What form of apologetics does not have its inadequacies? I think we can evanglize by example, by prayer, by acts of kindness and charity, by philosophical debate. All that has its place. But so does evidential apologetics--whether focused on science or history.

The examples you point to -- OT prophcies and proving the passion -- are example of tactical shortcomings. I've not resorted to the fulfilled prophecy argument because I think the fight is much to much uphill. But if I did I would realize that I had to eliminate the notion that the New Tesament narratives are simply wholeclothe inventions based on the OT. In other words, if McDowell does not do this then his shortcoming is an inadequate evidential argument. Not that he is making an evidential argument.

We all must keep in mind that there is a vast diversity of potential converts. For those, as you point out, who reject the possibility of miracles, the first step is dealing with their philosophical presuppositions. Evidential apologetics will take a second place to that battle. On the other hand, some people may be undecided on the issue or suspect that the supernatural is possible, then evidential apologetics will be more relevant. And perhaps more effective. Finally, there are Christians who have their faith challenged by skeptical arguments. Evidential apologetics can be very effective in such circumstances (the defense advocate) as you put it.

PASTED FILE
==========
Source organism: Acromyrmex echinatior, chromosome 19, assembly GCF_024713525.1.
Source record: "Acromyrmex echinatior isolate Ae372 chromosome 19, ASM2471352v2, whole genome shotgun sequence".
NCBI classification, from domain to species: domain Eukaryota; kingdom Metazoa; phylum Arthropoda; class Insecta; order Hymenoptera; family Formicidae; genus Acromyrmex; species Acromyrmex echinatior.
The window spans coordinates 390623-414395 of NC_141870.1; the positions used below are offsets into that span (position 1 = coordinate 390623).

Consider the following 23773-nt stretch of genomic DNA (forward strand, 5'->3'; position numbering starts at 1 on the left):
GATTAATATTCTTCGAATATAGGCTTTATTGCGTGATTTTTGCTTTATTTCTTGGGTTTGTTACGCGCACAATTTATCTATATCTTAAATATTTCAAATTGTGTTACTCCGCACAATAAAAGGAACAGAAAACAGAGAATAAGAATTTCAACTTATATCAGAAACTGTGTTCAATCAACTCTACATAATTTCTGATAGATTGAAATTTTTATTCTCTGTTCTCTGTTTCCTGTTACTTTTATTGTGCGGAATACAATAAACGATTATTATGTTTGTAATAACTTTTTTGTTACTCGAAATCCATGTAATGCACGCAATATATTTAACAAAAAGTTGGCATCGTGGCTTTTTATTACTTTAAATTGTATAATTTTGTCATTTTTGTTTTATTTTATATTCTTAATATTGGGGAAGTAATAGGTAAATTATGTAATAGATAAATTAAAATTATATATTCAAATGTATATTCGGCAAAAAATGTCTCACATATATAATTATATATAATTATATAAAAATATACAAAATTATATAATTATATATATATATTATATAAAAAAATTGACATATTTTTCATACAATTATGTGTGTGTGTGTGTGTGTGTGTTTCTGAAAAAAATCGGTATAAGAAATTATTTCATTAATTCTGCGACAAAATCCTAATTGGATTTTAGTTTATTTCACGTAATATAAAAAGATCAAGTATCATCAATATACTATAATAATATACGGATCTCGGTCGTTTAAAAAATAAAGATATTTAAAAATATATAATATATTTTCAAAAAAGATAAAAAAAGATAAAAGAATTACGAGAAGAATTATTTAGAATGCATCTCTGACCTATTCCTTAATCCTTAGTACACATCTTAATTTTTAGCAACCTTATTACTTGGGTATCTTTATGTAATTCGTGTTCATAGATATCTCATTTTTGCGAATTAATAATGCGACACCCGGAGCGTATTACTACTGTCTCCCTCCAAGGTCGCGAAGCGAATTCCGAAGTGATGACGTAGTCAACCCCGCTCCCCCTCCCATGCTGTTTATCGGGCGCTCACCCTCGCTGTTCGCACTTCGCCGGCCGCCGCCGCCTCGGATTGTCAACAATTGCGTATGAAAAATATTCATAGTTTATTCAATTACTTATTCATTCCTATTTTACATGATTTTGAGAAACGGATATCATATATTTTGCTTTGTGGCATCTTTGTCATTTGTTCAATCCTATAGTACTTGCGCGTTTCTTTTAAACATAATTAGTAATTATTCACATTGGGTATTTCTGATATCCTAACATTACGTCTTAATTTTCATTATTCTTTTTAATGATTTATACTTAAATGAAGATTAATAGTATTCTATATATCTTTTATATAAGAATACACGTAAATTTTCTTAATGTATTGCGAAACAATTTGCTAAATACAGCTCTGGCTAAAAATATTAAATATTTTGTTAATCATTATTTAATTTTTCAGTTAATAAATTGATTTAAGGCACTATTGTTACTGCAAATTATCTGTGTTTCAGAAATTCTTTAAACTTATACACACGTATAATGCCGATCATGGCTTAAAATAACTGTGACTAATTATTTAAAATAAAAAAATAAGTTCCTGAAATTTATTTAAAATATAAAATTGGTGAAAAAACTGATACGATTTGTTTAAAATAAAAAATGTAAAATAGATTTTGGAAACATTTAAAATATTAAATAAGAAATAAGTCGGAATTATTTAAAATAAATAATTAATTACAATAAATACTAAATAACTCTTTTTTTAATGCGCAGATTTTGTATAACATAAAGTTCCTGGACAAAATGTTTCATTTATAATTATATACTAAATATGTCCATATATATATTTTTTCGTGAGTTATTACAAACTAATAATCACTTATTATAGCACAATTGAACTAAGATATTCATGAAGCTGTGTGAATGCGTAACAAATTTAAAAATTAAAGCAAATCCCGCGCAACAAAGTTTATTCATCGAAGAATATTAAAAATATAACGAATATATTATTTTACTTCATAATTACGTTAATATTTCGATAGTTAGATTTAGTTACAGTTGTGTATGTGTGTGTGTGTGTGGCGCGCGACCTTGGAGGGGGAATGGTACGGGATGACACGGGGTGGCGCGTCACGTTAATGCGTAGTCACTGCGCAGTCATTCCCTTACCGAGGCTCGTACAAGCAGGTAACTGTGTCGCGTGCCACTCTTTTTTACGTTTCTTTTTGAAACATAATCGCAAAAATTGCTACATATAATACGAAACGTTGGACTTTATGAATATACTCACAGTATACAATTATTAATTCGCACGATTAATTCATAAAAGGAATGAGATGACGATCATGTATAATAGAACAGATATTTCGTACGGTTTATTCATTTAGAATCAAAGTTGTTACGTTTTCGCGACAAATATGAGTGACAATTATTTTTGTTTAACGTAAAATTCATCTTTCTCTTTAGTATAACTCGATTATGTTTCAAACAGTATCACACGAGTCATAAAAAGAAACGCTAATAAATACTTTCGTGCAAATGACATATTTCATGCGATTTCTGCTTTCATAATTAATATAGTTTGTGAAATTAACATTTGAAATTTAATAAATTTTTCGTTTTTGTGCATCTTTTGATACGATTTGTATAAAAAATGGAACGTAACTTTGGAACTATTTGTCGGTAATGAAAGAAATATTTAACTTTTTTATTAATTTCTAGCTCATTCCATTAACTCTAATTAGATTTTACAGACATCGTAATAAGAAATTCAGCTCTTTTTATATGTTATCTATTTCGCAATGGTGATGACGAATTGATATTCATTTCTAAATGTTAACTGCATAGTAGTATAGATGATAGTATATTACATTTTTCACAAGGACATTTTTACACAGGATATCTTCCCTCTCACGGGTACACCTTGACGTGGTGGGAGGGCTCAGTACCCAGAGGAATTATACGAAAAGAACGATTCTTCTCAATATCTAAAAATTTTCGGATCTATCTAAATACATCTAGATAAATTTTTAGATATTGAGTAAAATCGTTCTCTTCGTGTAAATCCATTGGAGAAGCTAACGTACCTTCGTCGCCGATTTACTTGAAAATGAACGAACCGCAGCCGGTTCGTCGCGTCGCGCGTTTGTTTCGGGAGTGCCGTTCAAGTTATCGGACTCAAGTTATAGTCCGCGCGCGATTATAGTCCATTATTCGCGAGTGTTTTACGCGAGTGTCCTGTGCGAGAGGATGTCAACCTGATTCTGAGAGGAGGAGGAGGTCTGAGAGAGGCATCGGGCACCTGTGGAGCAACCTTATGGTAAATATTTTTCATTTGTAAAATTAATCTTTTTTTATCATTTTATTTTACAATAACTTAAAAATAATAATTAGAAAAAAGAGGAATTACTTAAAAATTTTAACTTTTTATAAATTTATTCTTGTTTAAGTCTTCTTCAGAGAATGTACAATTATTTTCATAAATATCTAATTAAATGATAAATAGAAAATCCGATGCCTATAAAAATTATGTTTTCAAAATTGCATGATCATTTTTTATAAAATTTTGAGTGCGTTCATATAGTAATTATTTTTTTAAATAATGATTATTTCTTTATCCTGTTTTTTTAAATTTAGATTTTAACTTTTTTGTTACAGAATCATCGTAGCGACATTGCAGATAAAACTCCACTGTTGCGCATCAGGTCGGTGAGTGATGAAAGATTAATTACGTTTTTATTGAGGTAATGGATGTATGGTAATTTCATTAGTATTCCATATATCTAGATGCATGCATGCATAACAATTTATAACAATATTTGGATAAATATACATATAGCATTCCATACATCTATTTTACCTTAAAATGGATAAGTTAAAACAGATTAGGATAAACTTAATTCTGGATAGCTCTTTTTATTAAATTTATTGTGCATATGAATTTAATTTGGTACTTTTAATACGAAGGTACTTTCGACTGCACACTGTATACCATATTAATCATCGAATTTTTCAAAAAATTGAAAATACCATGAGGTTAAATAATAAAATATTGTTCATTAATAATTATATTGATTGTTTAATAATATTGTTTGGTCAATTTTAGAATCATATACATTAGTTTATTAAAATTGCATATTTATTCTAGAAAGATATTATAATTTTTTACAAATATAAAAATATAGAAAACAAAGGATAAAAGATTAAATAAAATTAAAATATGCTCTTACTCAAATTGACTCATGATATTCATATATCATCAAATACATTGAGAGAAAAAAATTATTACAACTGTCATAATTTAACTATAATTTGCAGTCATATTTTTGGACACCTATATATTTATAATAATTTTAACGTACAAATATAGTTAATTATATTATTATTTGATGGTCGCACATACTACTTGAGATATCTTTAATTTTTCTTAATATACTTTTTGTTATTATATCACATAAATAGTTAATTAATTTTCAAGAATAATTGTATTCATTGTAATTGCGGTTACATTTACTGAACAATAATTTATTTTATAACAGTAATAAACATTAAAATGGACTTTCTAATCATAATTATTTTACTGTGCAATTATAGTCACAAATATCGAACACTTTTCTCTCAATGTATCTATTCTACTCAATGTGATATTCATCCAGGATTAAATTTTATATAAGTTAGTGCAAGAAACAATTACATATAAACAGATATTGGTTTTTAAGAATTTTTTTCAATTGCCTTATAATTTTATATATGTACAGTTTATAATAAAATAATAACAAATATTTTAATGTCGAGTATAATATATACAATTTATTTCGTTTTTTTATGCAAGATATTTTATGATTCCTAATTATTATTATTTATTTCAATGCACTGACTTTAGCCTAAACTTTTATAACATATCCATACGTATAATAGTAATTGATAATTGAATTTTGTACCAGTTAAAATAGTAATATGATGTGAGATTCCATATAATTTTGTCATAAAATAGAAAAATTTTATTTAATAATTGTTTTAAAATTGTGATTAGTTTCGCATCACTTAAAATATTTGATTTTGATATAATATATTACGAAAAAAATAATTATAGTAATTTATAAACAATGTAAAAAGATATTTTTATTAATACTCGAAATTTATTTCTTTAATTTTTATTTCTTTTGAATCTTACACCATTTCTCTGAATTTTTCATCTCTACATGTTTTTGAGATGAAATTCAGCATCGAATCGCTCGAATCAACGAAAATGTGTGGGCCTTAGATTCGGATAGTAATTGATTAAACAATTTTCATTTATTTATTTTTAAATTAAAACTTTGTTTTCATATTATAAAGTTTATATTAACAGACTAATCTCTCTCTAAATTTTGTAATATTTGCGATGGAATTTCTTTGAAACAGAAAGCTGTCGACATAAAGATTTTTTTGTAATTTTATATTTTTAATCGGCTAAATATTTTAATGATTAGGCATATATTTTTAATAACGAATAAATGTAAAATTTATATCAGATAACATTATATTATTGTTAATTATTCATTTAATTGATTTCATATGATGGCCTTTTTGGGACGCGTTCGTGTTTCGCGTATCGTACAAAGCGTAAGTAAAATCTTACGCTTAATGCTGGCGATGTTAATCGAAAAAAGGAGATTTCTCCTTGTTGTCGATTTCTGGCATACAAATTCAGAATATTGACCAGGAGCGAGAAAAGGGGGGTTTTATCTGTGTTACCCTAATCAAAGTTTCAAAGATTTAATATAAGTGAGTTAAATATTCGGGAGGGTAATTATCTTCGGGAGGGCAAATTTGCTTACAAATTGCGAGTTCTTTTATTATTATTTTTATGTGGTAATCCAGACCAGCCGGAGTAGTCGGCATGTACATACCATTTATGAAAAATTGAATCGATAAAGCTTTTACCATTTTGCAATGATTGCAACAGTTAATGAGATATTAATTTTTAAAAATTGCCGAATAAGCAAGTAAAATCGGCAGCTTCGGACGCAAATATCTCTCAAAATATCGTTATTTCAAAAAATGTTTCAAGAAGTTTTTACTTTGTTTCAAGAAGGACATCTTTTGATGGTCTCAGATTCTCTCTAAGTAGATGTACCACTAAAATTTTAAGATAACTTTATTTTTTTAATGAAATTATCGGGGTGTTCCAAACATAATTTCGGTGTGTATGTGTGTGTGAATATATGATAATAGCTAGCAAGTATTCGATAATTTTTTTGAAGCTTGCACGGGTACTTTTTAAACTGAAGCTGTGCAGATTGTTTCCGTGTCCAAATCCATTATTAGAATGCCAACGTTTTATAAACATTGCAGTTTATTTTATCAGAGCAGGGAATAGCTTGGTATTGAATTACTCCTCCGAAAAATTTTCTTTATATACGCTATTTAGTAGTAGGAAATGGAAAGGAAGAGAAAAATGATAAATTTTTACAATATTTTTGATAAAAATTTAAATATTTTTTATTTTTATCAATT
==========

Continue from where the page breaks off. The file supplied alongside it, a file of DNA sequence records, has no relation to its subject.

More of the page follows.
I remember a contagious Christian class my wife and I participated in. There was a women there in her 30s who was an engineer. She was not a Christian but was open to the idea that God existed. By the end of the class she was a Christian and remains so to this day (about 5 years later). What brought her along? One thing was personal testimonies from some of the participants -- such as my wife -- who had converted to Christianity as adults themselves. The why and how and effect of that really affected her. But she had many "evidential" type questions. Although I had little to offer in the conversion story department, I did have something to contribute in response to these questions.